Graphene-based phenformin carriers for cancer cell treatment: a comparative study between oxidized and pegylated pristine graphene in human cells and zebrafish
Journal article, Peer reviewed
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Original versionNanoscale Advances. 2022, 4 (6), 1668-1680. 10.1039/d1na00778e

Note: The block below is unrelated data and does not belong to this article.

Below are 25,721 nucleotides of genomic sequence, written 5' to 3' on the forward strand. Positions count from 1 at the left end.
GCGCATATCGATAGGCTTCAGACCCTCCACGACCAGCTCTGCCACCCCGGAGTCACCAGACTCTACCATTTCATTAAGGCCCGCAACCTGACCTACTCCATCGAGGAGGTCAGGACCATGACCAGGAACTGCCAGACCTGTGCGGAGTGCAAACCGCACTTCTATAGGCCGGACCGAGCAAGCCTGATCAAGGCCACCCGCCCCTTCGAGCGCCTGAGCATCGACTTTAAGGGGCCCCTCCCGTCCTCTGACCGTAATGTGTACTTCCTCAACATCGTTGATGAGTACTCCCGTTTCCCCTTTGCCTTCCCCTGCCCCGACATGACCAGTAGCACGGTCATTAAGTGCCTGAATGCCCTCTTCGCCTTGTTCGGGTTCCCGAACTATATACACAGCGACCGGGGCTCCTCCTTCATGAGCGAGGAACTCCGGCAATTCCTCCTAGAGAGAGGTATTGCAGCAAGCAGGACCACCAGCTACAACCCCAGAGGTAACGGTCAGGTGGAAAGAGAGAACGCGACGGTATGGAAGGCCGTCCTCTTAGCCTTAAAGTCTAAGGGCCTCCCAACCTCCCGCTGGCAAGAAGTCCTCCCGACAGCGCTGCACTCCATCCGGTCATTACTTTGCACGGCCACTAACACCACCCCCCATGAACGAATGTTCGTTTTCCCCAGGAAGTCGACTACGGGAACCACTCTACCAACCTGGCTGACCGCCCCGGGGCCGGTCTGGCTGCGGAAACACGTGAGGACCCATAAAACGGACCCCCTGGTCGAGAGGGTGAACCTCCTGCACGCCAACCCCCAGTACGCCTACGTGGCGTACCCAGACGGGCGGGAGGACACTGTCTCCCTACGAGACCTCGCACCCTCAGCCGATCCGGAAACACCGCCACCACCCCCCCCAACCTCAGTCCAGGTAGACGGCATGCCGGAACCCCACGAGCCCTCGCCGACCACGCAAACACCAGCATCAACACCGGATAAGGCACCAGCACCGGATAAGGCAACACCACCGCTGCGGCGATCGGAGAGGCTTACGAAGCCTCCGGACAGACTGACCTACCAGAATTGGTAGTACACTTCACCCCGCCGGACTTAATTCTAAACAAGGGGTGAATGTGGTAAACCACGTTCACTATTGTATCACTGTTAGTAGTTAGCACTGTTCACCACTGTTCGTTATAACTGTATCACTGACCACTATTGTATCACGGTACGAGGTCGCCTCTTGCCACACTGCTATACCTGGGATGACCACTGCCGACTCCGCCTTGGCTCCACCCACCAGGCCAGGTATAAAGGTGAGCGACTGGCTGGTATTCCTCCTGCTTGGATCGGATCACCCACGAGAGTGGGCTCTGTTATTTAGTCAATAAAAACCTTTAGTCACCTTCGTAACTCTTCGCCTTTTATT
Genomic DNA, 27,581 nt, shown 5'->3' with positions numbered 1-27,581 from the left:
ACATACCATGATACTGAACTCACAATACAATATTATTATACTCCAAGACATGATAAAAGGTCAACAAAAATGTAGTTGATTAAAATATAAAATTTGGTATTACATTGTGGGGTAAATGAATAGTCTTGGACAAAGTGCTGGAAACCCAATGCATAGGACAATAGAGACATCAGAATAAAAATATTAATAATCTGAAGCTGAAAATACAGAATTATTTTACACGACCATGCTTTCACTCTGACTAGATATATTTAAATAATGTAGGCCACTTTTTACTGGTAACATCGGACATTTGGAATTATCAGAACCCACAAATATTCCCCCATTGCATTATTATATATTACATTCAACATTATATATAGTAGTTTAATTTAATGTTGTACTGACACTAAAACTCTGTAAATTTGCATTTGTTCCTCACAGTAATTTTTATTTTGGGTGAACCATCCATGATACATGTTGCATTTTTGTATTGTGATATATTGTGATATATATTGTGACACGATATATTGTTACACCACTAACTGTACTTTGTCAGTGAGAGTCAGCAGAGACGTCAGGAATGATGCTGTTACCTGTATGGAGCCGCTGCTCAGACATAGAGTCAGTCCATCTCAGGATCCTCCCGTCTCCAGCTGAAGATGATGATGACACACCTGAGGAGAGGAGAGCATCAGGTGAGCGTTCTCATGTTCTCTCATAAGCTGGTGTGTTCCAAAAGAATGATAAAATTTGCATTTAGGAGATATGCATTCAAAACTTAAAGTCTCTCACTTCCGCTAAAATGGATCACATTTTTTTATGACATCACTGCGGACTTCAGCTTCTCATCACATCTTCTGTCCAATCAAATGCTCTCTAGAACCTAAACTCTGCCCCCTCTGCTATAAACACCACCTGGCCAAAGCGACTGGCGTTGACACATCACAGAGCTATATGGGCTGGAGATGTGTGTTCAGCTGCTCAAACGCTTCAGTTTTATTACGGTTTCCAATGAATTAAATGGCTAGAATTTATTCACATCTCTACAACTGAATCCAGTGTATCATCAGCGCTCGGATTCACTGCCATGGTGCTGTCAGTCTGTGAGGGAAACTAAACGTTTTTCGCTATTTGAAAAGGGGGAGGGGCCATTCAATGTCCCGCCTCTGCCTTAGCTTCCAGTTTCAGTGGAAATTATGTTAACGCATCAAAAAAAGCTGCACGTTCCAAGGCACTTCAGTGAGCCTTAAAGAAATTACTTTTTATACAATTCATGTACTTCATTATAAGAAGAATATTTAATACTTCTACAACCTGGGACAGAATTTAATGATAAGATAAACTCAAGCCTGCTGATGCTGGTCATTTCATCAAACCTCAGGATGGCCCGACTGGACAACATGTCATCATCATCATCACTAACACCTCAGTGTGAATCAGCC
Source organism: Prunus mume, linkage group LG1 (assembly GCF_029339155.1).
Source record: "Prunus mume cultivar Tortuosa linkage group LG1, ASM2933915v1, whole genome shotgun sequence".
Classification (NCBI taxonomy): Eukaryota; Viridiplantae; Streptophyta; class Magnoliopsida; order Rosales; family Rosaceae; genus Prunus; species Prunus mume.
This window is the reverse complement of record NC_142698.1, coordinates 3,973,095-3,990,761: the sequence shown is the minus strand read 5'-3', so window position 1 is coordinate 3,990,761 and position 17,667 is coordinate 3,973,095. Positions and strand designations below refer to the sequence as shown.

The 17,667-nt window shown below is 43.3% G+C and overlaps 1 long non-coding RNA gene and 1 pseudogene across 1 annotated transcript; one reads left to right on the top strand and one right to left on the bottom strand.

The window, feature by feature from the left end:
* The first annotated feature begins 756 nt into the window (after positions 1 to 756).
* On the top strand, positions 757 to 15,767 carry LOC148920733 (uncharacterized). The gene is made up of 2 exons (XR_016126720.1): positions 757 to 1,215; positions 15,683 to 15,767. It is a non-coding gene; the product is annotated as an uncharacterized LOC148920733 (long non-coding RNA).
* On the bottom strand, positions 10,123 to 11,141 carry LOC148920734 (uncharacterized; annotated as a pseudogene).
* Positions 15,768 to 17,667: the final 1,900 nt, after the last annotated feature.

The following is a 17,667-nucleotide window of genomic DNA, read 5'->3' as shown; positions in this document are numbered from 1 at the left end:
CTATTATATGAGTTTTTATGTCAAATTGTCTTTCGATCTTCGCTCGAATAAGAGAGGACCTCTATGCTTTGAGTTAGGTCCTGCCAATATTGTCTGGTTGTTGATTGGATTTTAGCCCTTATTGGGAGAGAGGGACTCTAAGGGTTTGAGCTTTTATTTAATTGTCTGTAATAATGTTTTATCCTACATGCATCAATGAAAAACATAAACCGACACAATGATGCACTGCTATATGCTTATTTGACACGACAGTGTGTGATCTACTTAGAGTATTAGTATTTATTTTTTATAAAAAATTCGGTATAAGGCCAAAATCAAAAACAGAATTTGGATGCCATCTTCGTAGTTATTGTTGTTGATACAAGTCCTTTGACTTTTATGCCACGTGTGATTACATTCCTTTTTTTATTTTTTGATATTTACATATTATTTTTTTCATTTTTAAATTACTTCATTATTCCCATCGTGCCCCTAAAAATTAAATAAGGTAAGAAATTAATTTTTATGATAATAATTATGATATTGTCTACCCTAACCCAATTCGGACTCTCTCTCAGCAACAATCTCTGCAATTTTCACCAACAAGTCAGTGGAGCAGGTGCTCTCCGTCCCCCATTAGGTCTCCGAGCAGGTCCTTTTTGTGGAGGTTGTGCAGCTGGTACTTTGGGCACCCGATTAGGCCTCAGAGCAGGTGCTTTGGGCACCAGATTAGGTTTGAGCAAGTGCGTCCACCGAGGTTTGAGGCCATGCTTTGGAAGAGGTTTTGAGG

Graphene is an attractive choice for the development of an effective drug carrier in cancer treatment due to its high adsorption area and pH-responsive drug affinity. In combination with the highly potent metabolic drug phenformin, increased doses could be efficiently delivered to cancer cells. This study compares the use of graphene oxide (GO) and polyethylene glycol stabilized (PEGylated) pristine graphene nanosheets (PGNSs) for drug delivery applications with phenformin. The cytotoxicity and mitotoxicity of the graphene-based systems were assessed in human cells and zebrafish larvae. Targeted drug release from GO and PGNSs was evaluated at different pH levels known to arise in proliferating tumor microenvironments. PGNSs were less cytotoxic and mitotoxic than GO, and showed an increased release of phenformin at lower pH in cells, compared to GO. In addition, the systemic phenformin effect was mitigated in zebrafish larvae when bound to GO and PGNSs compared to free phenformin, as measured by flavin metabolic lifetime imaging. These results pave the way for improved phenformin-based cancer therapy using graphene nano-sheets, where PGNSs were superior to GO.